(CNN) -- Luke Donald demands perfection of himself and his caddy on the golf course, so when CNN presenter Shane O'Donoghue was given the chance to carry the world No. 1's bag for a few holes, he knew the learning curve would be steep.
Donald reached the top of the rankings earlier this year by winning the PGA Championship at Wentworth -- despite the best efforts of O'Donoghue to derail his effort in a practice round for the European Tour's prestige event.
Donald's regular caddy John McClaren was on hand to give some useful tips, but it appeared wasted on the Living Golf host.
Donning a fetching pair of shorts and the obligatory caddy's bib, O'Donoghue hardly made the best impression on their first hole, the 15th at Wentworth, when he marched down the fairway without a key item.
"You will need the clubs, that's the first thing!" said McClaren, Donald's caddy since the Englishman parted company with his brother Christian, who had previously carried his bag throughout his professional career.
"It was affecting our relationship," Donald told O'Donoghue. "I'd rather have him as a brother than a caddy."
Under McClaren, Donald has flourished, rediscovering the form that had taken him into the top 10 after victory in the 2006 Honda Classic and becoming a regular in the European Ryder Cup team.
Victory at the 2011 Accenture WGC World Match Play Championship in February put him on the brink of the No. 1 spot going into May's Wentworth event.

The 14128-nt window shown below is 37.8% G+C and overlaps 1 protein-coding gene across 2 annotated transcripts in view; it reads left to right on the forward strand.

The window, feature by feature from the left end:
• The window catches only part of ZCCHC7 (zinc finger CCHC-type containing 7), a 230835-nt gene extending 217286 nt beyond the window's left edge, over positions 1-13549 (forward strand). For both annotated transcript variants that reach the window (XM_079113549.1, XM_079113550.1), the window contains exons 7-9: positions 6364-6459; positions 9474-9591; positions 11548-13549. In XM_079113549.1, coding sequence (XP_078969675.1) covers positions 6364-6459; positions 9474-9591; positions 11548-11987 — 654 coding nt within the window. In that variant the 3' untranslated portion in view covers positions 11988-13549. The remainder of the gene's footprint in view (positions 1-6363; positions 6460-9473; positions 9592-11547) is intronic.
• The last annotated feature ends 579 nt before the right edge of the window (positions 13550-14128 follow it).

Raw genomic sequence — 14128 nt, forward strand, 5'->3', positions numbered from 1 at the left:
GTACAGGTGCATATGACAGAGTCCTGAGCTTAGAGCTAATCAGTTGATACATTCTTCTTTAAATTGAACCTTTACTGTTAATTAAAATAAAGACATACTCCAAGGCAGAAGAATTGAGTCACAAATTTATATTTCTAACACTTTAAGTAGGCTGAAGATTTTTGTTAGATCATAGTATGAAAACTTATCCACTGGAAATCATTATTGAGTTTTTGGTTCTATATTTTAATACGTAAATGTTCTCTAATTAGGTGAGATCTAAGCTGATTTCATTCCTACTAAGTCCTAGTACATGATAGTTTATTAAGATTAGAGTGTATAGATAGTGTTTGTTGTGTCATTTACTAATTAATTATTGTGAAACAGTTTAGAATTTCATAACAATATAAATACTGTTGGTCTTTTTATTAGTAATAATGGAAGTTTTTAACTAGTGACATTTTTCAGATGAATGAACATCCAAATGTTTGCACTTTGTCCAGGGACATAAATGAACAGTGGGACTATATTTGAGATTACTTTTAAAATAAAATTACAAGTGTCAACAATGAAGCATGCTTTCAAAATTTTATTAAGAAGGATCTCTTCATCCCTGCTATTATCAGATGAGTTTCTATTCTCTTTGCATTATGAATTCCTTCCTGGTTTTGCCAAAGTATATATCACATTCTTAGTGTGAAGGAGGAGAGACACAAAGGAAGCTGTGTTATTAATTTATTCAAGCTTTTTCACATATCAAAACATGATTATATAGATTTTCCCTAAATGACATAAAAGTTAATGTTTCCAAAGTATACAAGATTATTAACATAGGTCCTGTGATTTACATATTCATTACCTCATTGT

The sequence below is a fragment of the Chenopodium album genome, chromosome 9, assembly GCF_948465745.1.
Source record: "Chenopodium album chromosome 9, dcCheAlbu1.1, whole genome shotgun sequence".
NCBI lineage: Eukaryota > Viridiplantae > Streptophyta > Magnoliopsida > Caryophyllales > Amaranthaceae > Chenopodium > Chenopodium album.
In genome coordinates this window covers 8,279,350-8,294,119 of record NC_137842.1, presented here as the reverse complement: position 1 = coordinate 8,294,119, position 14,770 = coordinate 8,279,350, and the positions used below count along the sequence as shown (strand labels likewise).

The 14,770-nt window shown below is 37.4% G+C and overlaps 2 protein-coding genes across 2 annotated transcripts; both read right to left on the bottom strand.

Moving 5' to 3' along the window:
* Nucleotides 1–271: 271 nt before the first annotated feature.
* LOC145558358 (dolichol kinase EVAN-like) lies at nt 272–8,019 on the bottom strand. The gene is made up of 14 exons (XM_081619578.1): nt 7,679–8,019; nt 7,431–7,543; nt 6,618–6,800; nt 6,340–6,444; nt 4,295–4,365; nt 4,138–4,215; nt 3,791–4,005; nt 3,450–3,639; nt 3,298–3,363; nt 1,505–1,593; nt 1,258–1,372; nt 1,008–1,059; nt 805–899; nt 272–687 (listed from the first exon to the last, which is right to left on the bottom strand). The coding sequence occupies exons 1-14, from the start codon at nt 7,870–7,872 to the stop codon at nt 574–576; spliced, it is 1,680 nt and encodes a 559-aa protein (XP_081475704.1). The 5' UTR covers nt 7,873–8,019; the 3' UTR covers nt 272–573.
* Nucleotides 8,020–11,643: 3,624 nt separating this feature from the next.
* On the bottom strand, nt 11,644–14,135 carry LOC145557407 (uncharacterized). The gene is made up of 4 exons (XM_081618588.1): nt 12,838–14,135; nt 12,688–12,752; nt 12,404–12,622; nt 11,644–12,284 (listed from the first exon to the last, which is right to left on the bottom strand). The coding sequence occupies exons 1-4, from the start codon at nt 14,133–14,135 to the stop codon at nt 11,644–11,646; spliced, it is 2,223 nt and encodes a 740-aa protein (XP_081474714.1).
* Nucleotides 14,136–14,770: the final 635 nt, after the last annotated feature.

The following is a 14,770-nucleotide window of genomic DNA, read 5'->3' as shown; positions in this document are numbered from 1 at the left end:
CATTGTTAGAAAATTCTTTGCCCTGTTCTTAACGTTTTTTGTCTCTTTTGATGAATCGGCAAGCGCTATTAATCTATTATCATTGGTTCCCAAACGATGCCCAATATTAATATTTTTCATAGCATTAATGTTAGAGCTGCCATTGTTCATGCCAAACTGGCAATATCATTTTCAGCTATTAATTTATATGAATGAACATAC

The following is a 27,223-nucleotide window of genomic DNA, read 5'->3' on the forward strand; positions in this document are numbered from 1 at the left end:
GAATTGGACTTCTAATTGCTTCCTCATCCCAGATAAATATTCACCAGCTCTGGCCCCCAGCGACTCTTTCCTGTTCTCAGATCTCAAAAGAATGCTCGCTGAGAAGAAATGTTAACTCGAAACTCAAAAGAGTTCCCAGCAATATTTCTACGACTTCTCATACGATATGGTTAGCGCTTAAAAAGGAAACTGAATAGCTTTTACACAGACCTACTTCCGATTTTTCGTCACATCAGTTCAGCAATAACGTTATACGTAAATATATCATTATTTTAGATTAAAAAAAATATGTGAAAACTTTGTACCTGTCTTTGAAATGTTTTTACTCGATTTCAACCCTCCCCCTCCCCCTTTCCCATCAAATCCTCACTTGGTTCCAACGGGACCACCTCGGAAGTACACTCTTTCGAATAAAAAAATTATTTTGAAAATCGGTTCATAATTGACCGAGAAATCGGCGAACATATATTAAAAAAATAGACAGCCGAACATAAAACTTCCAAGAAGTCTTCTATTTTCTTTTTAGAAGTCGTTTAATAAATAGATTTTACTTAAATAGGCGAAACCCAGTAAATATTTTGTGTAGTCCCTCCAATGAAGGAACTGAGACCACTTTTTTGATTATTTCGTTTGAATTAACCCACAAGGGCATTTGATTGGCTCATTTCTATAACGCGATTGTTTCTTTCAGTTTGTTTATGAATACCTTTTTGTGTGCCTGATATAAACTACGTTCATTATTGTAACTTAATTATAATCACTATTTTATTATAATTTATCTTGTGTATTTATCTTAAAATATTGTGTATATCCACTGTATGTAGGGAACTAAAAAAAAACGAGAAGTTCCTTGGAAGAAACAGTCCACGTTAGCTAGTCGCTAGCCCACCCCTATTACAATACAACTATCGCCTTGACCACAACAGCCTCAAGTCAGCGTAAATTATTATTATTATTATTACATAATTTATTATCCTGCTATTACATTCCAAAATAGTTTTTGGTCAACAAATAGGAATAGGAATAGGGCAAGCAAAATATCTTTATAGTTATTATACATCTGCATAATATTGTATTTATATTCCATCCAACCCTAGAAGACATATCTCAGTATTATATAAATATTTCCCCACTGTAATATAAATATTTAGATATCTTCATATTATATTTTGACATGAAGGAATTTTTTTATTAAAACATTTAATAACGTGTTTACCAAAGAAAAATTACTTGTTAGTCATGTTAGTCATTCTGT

Despite his easy-going reputation, Donald's patience was clearly tested again by the enthusiastic if not exact O'Donoghue -- who next managed to leave behind another piece of golf apparel, the towel to wipe the clubs.
His yardage advice also fell short of expectations when Donald hit an approach into a bunker, but saved his par with a superb up and down from the sand.
A relieved O'Donoghue thanked his "boss" for saving his bacon as he showed just why he was about to take over from Lee Westwood at the top of the rankings -- his superb recovery play.
Donald said he had made the big mistake of thinking "I needed to hit it further" to get to number one, and that it affected his swing and his form.
"It has taken me three or three years to get back to my best," he added.
But a rare error off the tee at the par-five 18th at Wentworth left Donald in the trees until he brilliantly engineered another miraculous recovery.
Turning to O'Donoghue for club selection, he looked a little surprised when the Irishman pulled out a three-wood and encouraged him to have a tilt at the water-protected green.
Despite a good connection, the ball found a watery grave.
"You should have told me to lay up short," was Donald's assessment.
"He's one of the best players in the world at getting up and down from off the green," chipped in McClaren. "He would have salvaged par."
Suitably chastened, O'Donoghue's first tilt as a "professional" caddy had ended in the golfing equivalent of a red card!
Fortunately, McClaren had taken back the bag a few days later when Donald beat Westwood in a playoff to win the PGA Championship and become world number one for the first time.
By then O'Donoghue was back to doing what he does best, presenting Living Golf.